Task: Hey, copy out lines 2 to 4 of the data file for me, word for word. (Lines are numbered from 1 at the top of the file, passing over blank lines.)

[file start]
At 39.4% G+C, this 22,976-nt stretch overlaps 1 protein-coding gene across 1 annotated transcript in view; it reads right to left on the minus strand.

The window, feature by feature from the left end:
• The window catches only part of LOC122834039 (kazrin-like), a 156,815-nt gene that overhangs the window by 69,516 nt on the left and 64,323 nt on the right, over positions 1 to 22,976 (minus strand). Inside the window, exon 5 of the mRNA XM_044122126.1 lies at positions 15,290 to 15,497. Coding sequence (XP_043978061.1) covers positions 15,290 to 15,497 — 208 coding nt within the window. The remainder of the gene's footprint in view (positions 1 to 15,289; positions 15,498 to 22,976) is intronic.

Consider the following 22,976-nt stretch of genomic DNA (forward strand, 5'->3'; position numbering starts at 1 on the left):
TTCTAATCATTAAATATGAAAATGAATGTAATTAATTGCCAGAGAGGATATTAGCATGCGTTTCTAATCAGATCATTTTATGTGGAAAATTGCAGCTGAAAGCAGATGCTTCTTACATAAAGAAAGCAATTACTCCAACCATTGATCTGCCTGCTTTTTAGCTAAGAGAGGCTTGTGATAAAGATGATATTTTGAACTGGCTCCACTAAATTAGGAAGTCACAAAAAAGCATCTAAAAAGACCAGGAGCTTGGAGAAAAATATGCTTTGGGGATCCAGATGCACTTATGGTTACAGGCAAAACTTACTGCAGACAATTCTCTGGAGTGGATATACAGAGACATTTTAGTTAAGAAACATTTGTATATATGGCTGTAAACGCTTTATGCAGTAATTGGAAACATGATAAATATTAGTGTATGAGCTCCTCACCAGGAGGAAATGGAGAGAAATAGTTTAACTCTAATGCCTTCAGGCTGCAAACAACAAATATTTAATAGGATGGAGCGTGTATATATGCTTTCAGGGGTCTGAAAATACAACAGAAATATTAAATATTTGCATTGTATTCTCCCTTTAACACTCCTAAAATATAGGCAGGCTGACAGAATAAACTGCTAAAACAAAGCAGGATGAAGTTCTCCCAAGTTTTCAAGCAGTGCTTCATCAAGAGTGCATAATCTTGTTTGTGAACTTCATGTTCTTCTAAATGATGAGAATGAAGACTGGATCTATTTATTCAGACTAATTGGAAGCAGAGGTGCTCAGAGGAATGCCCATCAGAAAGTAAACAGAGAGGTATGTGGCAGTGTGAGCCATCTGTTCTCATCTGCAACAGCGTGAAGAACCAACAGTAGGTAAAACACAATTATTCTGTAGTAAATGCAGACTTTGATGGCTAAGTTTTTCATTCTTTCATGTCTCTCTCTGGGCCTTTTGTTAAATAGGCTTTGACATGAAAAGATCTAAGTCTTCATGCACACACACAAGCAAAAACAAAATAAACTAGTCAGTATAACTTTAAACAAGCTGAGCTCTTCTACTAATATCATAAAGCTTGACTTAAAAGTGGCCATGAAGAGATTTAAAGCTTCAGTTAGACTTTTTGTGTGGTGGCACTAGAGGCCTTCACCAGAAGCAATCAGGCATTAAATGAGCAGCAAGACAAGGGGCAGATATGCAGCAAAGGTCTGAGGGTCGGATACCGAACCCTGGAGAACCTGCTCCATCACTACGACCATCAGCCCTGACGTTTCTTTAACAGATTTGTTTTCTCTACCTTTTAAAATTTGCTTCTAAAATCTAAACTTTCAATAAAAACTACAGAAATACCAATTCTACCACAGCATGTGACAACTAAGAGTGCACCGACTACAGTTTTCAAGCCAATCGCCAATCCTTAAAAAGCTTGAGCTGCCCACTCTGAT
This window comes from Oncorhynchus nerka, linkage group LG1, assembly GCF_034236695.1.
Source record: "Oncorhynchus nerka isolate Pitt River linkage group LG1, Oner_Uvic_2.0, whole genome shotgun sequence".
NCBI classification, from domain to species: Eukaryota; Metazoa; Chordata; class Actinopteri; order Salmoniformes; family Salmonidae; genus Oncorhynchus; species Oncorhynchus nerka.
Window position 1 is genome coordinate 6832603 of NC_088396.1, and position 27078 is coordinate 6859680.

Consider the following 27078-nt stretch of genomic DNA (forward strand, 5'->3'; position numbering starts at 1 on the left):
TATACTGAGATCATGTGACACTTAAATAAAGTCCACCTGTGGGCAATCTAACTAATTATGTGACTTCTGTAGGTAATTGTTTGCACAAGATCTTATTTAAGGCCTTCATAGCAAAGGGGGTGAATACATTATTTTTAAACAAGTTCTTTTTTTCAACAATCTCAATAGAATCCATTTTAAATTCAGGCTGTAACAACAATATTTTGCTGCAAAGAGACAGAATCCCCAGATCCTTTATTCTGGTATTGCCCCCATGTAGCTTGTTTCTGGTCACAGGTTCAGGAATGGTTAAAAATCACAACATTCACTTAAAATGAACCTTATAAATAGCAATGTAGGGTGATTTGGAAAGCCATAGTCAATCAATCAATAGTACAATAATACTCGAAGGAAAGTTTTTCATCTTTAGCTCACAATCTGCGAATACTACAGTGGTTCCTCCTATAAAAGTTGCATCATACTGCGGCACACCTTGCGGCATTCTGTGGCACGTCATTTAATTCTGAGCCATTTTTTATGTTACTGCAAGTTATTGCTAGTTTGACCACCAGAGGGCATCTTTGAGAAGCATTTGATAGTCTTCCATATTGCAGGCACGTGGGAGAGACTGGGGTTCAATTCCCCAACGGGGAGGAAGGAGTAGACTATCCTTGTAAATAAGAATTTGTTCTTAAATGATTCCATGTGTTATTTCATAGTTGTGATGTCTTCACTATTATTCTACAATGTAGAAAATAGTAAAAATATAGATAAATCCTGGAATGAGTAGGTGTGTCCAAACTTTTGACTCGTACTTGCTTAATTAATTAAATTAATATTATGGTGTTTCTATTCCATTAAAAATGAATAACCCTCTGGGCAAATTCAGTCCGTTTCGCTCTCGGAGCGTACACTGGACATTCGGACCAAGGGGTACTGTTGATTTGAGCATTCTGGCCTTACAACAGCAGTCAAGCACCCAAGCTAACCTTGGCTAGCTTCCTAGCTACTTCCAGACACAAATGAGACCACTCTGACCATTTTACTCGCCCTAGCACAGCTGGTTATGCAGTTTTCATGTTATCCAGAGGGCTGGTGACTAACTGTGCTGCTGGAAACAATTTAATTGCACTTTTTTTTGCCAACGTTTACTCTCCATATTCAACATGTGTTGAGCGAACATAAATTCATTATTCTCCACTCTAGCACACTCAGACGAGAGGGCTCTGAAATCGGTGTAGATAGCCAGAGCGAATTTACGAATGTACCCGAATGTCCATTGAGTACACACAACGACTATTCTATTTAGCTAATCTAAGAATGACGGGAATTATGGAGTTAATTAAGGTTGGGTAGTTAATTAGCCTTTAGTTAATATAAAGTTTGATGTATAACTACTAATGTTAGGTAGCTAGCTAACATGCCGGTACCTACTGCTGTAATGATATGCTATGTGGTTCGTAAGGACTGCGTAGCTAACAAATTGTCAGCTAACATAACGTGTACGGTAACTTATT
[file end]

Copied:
The window, feature by feature from the left end:
• The window catches only part of LOC122834039 (kazrin-like), a 156,815-nt gene that overhangs the window by 69,516 nt on the left and 64,323 nt on the right, over positions 1 to 22,976 (minus strand). Inside the window, exon 5 of the mRNA XM_044122126.1 lies at positions 15,290 to 15,497. Coding sequence (XP_043978061.1) covers positions 15,290 to 15,497 — 208 coding nt within the window. The remainder of the gene's footprint in view (positions 1 to 15,289; positions 15,498 to 22,976) is intronic.

Consider the following 22,976-nt stretch of genomic DNA (forward strand, 5'->3'; position numbering starts at 1 on the left):